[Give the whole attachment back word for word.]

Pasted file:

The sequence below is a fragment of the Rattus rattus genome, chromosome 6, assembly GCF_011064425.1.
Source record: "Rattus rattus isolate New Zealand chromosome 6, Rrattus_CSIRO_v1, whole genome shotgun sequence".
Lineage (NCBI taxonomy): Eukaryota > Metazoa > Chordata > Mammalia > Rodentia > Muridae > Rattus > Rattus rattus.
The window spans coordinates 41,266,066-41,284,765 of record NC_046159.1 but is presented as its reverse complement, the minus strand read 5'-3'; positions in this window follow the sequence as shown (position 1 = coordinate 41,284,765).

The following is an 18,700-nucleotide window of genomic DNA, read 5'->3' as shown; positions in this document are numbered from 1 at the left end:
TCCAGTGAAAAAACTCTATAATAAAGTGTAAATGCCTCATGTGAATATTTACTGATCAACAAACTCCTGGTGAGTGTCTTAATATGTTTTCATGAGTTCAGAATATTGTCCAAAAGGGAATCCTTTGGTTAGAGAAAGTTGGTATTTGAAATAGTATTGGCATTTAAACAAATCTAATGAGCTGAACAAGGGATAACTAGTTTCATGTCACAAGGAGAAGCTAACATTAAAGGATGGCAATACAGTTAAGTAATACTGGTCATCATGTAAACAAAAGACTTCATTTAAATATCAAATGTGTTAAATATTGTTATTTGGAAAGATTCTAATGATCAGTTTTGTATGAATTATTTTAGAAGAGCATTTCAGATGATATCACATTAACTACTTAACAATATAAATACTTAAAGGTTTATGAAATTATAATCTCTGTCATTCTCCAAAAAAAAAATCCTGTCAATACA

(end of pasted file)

The sequence below is a fragment of the Rattus rattus genome, chromosome 6, assembly GCF_011064425.1.
Source record: "Rattus rattus isolate New Zealand chromosome 6, Rrattus_CSIRO_v1, whole genome shotgun sequence".
Lineage (NCBI taxonomy): Eukaryota > Metazoa > Chordata > Mammalia > Rodentia > Muridae > Rattus > Rattus rattus.
The window spans coordinates 41,266,066-41,284,765 of record NC_046159.1 but is presented as its reverse complement, the minus strand read 5'-3'; positions in this window follow the sequence as shown (position 1 = coordinate 41,284,765).

The following is an 18,700-nucleotide window of genomic DNA, read 5'->3' as shown; positions in this document are numbered from 1 at the left end:
TCCAGTGAAAAAACTCTATAATAAAGTGTAAATGCCTCATGTGAATATTTACTGATCAACAAACTCCTGGTGAGTGTCTTAATATGTTTTCATGAGTTCAGAATATTGTCCAAAAGGGAATCCTTTGGTTAGAGAAAGTTGGTATTTGAAATAGTATTGGCATTTAAACAAATCTAATGAGCTGAACAAGGGATAACTAGTTTCATGTCACAAGGAGAAGCTAACATTAAAGGATGGCAATACAGTTAAGTAATACTGGTCATCATGTAAACAAAAGACTTCATTTAAATATCAAATGTGTTAAATATTGTTATTTGGAAAGATTCTAATGATCAGTTTTGTATGAATTATTTTAGAAGAGCATTTCAGATGATATCACATTAACTACTTAACAATATAAATACTTAAAGGTTTATGAAATTATAATCTCTGTCATTCTCCAAAAAAAAAATCCTGTCAATACA